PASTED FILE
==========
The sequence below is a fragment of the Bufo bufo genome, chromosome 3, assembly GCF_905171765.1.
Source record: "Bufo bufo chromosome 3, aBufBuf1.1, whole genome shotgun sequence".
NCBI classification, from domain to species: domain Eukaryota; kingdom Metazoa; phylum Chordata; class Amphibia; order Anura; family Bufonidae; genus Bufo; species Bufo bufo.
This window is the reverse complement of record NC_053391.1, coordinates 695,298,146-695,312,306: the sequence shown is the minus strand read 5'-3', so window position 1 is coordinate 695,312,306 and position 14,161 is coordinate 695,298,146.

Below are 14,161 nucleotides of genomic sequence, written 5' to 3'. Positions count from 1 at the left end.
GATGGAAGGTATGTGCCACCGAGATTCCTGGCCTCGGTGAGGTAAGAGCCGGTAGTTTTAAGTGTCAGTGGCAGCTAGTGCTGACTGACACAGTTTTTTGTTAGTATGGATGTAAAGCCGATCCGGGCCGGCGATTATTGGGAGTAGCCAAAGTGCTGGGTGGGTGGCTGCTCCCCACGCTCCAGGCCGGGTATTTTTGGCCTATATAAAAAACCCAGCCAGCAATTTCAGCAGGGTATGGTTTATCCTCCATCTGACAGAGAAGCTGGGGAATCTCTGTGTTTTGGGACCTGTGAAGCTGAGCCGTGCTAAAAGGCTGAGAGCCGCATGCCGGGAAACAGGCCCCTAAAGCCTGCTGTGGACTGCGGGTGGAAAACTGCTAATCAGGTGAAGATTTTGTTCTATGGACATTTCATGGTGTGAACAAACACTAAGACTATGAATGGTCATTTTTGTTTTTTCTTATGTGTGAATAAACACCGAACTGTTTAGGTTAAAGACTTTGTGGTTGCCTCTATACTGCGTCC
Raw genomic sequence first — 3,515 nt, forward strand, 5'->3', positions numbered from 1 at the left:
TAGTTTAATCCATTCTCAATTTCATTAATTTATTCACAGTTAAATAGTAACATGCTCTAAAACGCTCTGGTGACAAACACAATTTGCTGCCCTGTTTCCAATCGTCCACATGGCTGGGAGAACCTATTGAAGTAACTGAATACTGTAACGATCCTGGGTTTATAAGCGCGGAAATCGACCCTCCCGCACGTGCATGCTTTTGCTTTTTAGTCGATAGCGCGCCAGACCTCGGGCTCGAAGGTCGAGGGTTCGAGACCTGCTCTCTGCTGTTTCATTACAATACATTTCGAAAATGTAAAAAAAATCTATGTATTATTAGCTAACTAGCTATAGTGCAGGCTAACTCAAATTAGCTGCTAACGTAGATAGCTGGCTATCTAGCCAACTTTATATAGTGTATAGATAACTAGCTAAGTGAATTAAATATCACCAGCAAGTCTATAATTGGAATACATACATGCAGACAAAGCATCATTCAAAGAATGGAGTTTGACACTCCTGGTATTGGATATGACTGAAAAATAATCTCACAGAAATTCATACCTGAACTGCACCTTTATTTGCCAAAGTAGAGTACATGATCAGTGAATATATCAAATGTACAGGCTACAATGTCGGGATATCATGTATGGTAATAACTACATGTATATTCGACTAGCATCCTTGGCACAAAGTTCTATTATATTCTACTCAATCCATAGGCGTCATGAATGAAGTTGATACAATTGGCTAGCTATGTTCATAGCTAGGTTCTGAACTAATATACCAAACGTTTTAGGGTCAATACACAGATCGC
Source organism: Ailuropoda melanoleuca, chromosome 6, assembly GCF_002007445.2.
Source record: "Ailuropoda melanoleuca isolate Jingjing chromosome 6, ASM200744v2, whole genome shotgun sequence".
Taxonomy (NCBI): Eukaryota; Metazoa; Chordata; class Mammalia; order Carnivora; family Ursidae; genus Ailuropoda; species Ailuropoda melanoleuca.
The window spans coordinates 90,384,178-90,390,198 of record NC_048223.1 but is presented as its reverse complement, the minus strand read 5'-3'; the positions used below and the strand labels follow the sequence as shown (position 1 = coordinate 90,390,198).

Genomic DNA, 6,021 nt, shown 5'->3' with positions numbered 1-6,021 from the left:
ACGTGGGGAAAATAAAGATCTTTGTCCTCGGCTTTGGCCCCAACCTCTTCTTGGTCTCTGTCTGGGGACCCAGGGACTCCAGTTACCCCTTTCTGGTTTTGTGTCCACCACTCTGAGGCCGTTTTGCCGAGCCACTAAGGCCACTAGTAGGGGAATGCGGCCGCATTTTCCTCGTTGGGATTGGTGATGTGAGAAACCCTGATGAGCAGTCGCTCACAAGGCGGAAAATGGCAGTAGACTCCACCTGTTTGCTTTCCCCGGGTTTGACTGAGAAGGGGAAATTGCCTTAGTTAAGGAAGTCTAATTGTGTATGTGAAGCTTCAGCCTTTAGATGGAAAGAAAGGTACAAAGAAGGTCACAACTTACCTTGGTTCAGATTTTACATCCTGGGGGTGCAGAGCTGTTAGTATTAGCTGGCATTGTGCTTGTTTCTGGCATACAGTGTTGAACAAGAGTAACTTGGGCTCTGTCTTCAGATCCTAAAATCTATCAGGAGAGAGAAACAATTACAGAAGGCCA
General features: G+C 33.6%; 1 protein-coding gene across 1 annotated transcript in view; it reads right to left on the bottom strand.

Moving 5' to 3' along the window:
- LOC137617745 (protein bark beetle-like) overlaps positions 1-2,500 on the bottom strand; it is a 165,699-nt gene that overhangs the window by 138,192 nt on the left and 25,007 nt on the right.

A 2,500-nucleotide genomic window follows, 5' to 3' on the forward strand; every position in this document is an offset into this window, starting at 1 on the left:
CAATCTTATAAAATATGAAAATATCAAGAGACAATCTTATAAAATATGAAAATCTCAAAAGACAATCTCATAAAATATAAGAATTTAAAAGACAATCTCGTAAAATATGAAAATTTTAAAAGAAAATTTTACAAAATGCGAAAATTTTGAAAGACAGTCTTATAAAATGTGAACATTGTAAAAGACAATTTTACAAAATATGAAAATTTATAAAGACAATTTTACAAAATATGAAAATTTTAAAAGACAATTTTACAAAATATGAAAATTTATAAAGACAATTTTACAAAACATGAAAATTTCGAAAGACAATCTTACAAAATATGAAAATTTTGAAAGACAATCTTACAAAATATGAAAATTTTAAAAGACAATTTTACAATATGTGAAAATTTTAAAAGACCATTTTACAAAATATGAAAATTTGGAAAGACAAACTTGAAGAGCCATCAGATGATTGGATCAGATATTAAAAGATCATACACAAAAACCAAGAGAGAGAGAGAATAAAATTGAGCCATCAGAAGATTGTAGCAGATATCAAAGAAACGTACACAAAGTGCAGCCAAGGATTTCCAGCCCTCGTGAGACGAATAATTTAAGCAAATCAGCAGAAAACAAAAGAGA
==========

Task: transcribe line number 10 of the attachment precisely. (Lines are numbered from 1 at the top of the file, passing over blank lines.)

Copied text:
Source record: "Ailuropoda melanoleuca isolate Jingjing chromosome 6, ASM200744v2, whole genome shotgun sequence".